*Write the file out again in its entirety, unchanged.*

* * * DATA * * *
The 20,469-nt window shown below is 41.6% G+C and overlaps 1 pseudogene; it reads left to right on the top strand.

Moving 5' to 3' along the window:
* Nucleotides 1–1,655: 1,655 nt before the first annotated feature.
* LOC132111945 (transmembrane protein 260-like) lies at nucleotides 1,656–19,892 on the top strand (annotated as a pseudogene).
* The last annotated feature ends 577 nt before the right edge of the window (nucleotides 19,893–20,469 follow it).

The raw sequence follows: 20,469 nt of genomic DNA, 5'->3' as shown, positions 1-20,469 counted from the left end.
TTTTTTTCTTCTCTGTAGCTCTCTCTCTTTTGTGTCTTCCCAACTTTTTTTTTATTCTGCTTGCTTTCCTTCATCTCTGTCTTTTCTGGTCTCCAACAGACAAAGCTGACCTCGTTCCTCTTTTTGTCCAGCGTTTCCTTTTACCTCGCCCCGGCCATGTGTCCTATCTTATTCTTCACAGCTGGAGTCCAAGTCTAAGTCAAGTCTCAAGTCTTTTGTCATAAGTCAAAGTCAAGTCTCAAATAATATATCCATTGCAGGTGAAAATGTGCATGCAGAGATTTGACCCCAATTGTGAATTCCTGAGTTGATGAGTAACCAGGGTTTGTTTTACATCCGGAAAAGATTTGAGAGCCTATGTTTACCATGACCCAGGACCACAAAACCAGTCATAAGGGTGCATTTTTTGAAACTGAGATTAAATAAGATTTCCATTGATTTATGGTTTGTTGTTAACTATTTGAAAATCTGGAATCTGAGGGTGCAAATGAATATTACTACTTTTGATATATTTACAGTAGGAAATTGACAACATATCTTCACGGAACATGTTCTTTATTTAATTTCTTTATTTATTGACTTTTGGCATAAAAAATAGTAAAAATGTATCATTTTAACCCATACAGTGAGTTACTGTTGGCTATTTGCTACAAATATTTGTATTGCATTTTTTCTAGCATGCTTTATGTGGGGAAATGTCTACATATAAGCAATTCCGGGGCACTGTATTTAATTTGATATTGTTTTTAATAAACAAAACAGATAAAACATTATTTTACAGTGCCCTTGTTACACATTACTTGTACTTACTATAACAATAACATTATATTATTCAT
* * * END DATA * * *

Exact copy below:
The 20,469-nt window shown below is 41.6% G+C and overlaps 1 pseudogene; it reads left to right on the top strand.

Moving 5' to 3' along the window:
* Nucleotides 1–1,655: 1,655 nt before the first annotated feature.
* LOC132111945 (transmembrane protein 260-like) lies at nucleotides 1,656–19,892 on the top strand (annotated as a pseudogene).
* The last annotated feature ends 577 nt before the right edge of the window (nucleotides 19,893–20,469 follow it).

The raw sequence follows: 20,469 nt of genomic DNA, 5'->3' as shown, positions 1-20,469 counted from the left end.
TTTTTTTCTTCTCTGTAGCTCTCTCTCTTTTGTGTCTTCCCAACTTTTTTTTTATTCTGCTTGCTTTCCTTCATCTCTGTCTTTTCTGGTCTCCAACAGACAAAGCTGACCTCGTTCCTCTTTTTGTCCAGCGTTTCCTTTTACCTCGCCCCGGCCATGTGTCCTATCTTATTCTTCACAGCTGGAGTCCAAGTCTAAGTCAAGTCTCAAGTCTTTTGTCATAAGTCAAAGTCAAGTCTCAAATAATATATCCATTGCAGGTGAAAATGTGCATGCAGAGATTTGACCCCAATTGTGAATTCCTGAGTTGATGAGTAACCAGGGTTTGTTTTACATCCGGAAAAGATTTGAGAGCCTATGTTTACCATGACCCAGGACCACAAAACCAGTCATAAGGGTGCATTTTTTGAAACTGAGATTAAATAAGATTTCCATTGATTTATGGTTTGTTGTTAACTATTTGAAAATCTGGAATCTGAGGGTGCAAATGAATATTACTACTTTTGATATATTTACAGTAGGAAATTGACAACATATCTTCACGGAACATGTTCTTTATTTAATTTCTTTATTTATTGACTTTTGGCATAAAAAATAGTAAAAATGTATCATTTTAACCCATACAGTGAGTTACTGTTGGCTATTTGCTACAAATATTTGTATTGCATTTTTTCTAGCATGCTTTATGTGGGGAAATGTCTACATATAAGCAATTCCGGGGCACTGTATTTAATTTGATATTGTTTTTAATAAACAAAACAGATAAAACATTATTTTACAGTGCCCTTGTTACACATTACTTGTACTTACTATAACAATAACATTATATTATTCAT